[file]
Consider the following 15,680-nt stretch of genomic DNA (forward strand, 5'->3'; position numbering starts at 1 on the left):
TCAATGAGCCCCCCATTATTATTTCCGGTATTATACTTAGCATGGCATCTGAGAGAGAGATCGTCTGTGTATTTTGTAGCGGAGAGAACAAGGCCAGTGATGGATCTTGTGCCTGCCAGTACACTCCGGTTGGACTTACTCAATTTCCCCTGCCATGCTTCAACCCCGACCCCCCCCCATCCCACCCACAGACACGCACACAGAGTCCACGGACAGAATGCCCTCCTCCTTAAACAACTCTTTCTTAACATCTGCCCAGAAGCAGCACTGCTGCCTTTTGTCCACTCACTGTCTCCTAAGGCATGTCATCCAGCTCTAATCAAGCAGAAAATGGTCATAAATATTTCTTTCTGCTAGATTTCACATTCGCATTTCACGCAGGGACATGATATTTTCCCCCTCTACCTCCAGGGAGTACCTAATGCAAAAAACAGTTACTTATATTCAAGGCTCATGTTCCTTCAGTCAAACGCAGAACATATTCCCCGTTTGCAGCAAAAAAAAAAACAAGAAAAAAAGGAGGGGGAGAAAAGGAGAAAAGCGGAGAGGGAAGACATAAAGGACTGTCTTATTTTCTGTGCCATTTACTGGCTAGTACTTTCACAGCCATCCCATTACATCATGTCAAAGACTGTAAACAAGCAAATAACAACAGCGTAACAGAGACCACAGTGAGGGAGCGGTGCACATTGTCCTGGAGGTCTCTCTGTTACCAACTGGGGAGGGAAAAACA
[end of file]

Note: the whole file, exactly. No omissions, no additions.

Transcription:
Consider the following 15,680-nt stretch of genomic DNA (forward strand, 5'->3'; position numbering starts at 1 on the left):
TCAATGAGCCCCCCATTATTATTTCCGGTATTATACTTAGCATGGCATCTGAGAGAGAGATCGTCTGTGTATTTTGTAGCGGAGAGAACAAGGCCAGTGATGGATCTTGTGCCTGCCAGTACACTCCGGTTGGACTTACTCAATTTCCCCTGCCATGCTTCAACCCCGACCCCCCCCCATCCCACCCACAGACACGCACACAGAGTCCACGGACAGAATGCCCTCCTCCTTAAACAACTCTTTCTTAACATCTGCCCAGAAGCAGCACTGCTGCCTTTTGTCCACTCACTGTCTCCTAAGGCATGTCATCCAGCTCTAATCAAGCAGAAAATGGTCATAAATATTTCTTTCTGCTAGATTTCACATTCGCATTTCACGCAGGGACATGATATTTTCCCCCTCTACCTCCAGGGAGTACCTAATGCAAAAAACAGTTACTTATATTCAAGGCTCATGTTCCTTCAGTCAAACGCAGAACATATTCCCCGTTTGCAGCAAAAAAAAAAACAAGAAAAAAAGGAGGGGGAGAAAAGGAGAAAAGCGGAGAGGGAAGACATAAAGGACTGTCTTATTTTCTGTGCCATTTACTGGCTAGTACTTTCACAGCCATCCCATTACATCATGTCAAAGACTGTAAACAAGCAAATAACAACAGCGTAACAGAGACCACAGTGAGGGAGCGGTGCACATTGTCCTGGAGGTCTCTCTGTTACCAACTGGGGAGGGAAAAACA